In April, the agency announced it would furlough more than 89,000 employees to cope with sequestration cuts. Operating at normal capacity, the agency collected $2.5 trillion in government revenues last year, $50 billion from enforcement activities. But reducing operations will bring in less money. Every dollar invested in its enforcement, modernization, and management system reduces the deficit by $200, and every dollar it spends on audits, liens, and seizing property from tax evasion nets $10. One estimate calculated that furloughing just 1,800 enforcement positions could mean losing $4.5 billion in revenue.

3. Cuts the economy: According to USA Today, in Hidden costs of sequestration: Save now, spend later, slowed economic growth this year alone means that $85 billion of cuts costs the government $31 billion, so it really only cuts $44 billion. And the increased spending due to lost jobs, increased health care spending, etc. add to that,

Federal Reserve Chairman Ben Bernanke told the House Financial Services Committee on Wednesday, the abrupt spending cuts this year could slow economic growth by 1.5 percentage points, which would reduce tax revenue. “Besides having adverse effects on jobs and incomes, a slower recovery would lead to less actual deficit reduction in the short run for any given set of fiscal actions,” he said.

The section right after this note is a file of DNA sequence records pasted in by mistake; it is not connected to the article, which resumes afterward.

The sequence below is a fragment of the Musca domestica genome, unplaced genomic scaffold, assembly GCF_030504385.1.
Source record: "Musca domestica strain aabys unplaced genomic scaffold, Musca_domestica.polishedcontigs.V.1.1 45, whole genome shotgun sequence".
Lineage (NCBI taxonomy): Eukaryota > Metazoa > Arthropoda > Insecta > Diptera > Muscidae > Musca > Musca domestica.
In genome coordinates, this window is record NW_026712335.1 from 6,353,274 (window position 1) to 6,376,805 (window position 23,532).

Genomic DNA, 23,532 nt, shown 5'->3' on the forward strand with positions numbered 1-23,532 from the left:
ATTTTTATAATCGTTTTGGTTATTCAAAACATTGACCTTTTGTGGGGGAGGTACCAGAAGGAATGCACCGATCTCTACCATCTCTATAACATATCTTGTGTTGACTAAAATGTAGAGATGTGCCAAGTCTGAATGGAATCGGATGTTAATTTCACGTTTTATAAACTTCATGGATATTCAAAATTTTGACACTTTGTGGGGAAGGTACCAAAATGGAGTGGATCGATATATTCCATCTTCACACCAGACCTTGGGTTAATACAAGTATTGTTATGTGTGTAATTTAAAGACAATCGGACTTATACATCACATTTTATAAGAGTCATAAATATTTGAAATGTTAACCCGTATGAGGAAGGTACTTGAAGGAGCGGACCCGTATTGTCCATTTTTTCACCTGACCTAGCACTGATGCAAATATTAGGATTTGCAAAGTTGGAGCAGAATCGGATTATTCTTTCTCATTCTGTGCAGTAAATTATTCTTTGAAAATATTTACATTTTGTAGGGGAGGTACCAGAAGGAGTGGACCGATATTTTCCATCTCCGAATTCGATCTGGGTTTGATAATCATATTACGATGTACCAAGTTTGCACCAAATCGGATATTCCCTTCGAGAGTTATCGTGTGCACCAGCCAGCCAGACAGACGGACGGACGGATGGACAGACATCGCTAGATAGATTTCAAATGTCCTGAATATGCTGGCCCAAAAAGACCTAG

See also NY Times, U.S. Spending Cuts Seen as Key in Slowing Growth.

4. Costs Jobs: The sequester is expected to cost up to 750,000 jobs. The resulting loss of income tax revenue and increases in unemployment compensation and safety-net programs is only the beginning of the cost of these foolish cuts. This loss ripples out into the larger economy with things like the loss of sales at local grocery and shoe stores and restaurants.

5. Scientific research: The future cost of cutting back on scientific research is not measurable, and will not be low. What if the Internet had not been invented, or had been invented by a private company and therefore held hostage for the profit of a few?